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Lunar New Year 2018 Celebrations -A Wedding Editorial

Tomorrow is Lunar New Year Day. We are over the moon to show you this beautiful creative editorial to celebrate Chinese New Year submitted to us by WPIC alumni Wendy Lee of Asian Fusion Weddings!

The editorial ties in Asian heritage, blends in East and West decor elements, and the high end designers and features provide not only great design, but those that could be use at any type of celebration or event.

Photo: Pepper and Light

Photo: Pepper and Light

Question – As a wedding planner, you participate in style shoots on various themes.  So why one about the Lunar New Year?

Wendy – Chinese New Year is always celebrated with friends and family at home, and eating together is always part of the 15 day celebrations.  Although food is a very important element at these get-togethers, often times the visual and aesthetic experience for our guests may be overlooked.  For this very reason, our team wanted to showcase two very distinct looks that anyone can do at home.  These decorative ideas are really simple to execute, but they really do enhance the dining table tremendously.

What was designed can be featured at various other events such as a wedding, birthday party, anniversary dinner, and more.  It isn’t necessarily just for Lunar New Year dinners.  This is what makes our table designs fabulous – they are transferable for other occasions.

Photo: Pepper and Light

Photo: Pepper and Light

Photo: Pepper and Light

Photo: Pepper and Light

Question – What was the inspiration for this style shoot?

Wendy – Thinking about all those Lunar New Year family dinners over the years, personally, I was ultimately inspired by two specific things.  First, Pantone’s colour of year for 2017; greenery.  This was the reason green was selected in the colour palette.  Secondly, the question was – would it be possible to have a Chinese inspired shoot without featuring traditional red?  I believe our team was successful in demonstrating a modern interpretation of Asian decor and styling when you look at the video and pictures.

The other design feature that our team encapsulated was the Yin and Yang concept.  One table featured a bold approach with the use of Bonsai trees.  It translated into a more sophisticated masculine feel.  The second table donated a more feminine touch with an abundance of flowers in shades of soft pinks and purples.

Photo: Pepper and Light

Pepper and Light

Photo: Pepper and Light

Photo: Pepper and Light

Photo: Pepper and Light

Photo: Pepper and Light

Photo: Pepper and Light

Photo: Pepper and Light

Photo: Pepper and Light

Photo: Pepper and Light

Photo: Pepper and Light

Question – What is the one key piece of advice that you can offer to couples looking to design their own event?

Wendy – My continuous inspiration is derived from my clients’ cultural backgrounds, their individual tastes and impeccable styles. Hence the company name “Asian Fusion Weddings”.  However, there are also clients that want a very visually detailed rich celebration where the cultural aspects are not the main focus.  Hence “Formosa Events”.  Formosus in Latin means beautifully formed.  Therefore, when couples consult with this company, they desire more visual eye candy at their events.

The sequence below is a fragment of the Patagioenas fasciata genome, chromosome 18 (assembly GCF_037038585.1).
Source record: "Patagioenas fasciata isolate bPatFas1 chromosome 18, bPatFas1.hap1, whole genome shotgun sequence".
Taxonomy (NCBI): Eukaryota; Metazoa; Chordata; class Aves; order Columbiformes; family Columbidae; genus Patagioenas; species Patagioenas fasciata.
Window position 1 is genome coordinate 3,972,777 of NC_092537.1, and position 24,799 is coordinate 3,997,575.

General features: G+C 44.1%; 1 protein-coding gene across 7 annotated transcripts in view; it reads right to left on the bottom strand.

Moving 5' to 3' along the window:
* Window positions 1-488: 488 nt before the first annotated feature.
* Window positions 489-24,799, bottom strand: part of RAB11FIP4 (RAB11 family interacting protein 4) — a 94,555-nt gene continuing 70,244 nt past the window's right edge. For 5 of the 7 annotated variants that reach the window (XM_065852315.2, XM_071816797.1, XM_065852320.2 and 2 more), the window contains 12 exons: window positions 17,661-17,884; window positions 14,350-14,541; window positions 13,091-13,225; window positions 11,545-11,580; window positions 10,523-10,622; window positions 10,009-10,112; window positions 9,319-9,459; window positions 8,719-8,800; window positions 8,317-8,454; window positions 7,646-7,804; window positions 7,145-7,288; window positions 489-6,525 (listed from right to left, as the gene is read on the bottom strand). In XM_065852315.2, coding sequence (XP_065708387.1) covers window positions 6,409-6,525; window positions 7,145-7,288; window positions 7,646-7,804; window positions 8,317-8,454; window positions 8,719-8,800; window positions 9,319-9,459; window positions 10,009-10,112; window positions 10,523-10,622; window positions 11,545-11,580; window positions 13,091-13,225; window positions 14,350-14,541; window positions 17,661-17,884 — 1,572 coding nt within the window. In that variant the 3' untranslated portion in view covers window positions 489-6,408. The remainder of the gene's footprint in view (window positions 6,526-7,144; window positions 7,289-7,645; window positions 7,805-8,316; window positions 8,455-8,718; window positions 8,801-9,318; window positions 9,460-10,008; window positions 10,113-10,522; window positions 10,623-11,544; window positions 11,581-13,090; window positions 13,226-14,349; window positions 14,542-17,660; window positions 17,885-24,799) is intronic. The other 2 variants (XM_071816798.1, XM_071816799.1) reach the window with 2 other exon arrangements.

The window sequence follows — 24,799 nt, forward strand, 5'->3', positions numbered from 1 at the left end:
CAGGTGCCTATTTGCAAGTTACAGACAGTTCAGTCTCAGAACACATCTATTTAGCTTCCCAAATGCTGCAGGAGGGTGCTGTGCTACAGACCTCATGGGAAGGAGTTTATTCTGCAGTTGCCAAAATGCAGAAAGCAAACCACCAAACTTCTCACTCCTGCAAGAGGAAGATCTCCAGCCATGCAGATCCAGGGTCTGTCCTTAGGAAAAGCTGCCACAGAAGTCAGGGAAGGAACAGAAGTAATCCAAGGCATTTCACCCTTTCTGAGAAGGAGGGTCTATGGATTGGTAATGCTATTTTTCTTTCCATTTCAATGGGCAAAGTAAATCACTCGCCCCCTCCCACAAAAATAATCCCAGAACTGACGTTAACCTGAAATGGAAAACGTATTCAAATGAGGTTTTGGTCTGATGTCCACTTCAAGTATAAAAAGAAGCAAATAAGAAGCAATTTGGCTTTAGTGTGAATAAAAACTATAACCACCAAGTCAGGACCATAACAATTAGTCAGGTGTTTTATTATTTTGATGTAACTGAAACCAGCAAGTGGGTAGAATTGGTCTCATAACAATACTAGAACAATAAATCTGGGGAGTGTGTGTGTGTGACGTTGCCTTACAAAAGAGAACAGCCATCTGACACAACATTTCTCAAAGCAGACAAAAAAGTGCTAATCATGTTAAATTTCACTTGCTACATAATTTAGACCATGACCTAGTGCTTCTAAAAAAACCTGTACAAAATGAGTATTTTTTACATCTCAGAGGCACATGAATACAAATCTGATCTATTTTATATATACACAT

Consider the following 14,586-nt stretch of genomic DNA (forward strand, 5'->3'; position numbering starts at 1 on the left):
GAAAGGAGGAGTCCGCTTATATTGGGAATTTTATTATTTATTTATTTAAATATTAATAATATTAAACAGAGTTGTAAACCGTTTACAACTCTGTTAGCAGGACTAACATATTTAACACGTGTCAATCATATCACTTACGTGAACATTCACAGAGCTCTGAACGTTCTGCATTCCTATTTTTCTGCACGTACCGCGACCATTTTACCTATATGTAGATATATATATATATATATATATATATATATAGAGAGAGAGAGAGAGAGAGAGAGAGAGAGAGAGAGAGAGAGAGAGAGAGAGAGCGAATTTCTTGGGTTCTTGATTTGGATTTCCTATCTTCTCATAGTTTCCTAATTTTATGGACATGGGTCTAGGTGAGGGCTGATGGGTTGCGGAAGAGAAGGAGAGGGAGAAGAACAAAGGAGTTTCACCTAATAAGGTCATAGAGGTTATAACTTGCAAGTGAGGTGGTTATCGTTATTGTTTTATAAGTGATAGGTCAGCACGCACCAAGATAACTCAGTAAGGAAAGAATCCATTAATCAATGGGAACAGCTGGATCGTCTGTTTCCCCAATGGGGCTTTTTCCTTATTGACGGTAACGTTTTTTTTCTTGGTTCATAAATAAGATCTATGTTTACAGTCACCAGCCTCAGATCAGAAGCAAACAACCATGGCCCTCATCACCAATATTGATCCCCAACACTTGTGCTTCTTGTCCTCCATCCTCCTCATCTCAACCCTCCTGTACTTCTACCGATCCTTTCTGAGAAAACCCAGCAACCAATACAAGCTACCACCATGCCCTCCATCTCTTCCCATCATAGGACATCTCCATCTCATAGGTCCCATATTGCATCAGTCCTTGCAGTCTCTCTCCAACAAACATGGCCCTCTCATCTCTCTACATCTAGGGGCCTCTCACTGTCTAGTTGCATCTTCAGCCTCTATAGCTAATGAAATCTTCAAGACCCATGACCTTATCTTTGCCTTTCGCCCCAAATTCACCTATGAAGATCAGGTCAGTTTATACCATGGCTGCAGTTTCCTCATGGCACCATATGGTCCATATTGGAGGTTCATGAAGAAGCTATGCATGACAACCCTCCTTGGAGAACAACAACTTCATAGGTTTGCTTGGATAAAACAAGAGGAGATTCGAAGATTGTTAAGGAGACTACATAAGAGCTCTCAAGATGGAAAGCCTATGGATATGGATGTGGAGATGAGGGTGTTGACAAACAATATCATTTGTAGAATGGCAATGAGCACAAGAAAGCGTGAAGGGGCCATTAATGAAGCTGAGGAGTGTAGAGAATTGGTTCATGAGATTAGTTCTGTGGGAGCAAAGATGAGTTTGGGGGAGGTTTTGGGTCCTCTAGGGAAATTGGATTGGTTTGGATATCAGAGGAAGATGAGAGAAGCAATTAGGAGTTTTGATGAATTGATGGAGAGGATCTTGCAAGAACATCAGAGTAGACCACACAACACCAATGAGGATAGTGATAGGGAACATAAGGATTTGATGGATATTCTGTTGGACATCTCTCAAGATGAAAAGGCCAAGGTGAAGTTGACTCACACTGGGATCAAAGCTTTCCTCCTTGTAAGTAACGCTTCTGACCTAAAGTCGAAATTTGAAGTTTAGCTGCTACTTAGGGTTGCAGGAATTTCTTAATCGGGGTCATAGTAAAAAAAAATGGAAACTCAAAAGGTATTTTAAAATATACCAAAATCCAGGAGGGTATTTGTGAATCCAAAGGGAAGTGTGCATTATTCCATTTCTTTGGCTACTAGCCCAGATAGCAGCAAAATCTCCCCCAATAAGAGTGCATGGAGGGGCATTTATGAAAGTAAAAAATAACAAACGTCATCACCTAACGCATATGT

In either case, it brings me great joy to be able to infuse their wishes into one creatively detailed and cohesive design; whether it be a gathering at home, an intimate affair and/or an extravagant wedding.  The key for designing any celebrations is to maintain the colour scheme, use a variety of textures and remember what the purpose of the event is all about.

Photo: Pepper and Light

Photo: Pepper and Light

Photo: Pepper and Light

Photo: Pepper and Light

Photo: Pepper and Light

Photo: Pepper and Light

Photo: Pepper and Light

 Thank you very much for sharing your team’s editorial shoot with us.

 Wendy – Thank you for sharing our images and video.  Gung Hay Fat Choy!  I wish everyone a healthy, wealthy and prosperous new year.

Photo: Pepper and Light

Creative Director, Green theme Producer  and Wedding Planner – Asian Fusion Weddings

Creative Director (Both Shoots) and Photography – Pepper and Light

Cinematography Images Life Media

Floral and Decor – Jackie O Floral Events Affair

Bonsai Trees – Tropical Expressions

Cake and Sweets Table – Nadia and Co.

Stationery Design and Flat Lay Stylist  Maison Maquette

Backdrop and Table Vinyl Designer Dance Floor | Exotik Wrapz

Wedding Gowns – Dina Alonzi

Asian Jewellery – H & F Jewellery

Men’s Bowtie and Male Model Stylist – TYTAN Ties

Hair Stylist  – Medulla & Co.

Make-up Artist – Vinny Artistry & Co.

Canine Couture – El Cachorrocouture

Table top rentals – Chairman Mills

Table and Chair rentals – Detailz Couture

Paper Lanterns – Toronto Paper Lanterns

Female and Male Models – Elite Model (Crystal and Gabriel)

Canine Models – Merlin’s Hope Rescue

Venue – Aga Khan Museum

5 Ways to be Successful at a Wedding Show


By: Danielle Andrews Sunkel, Co-founder of WPIC Inc.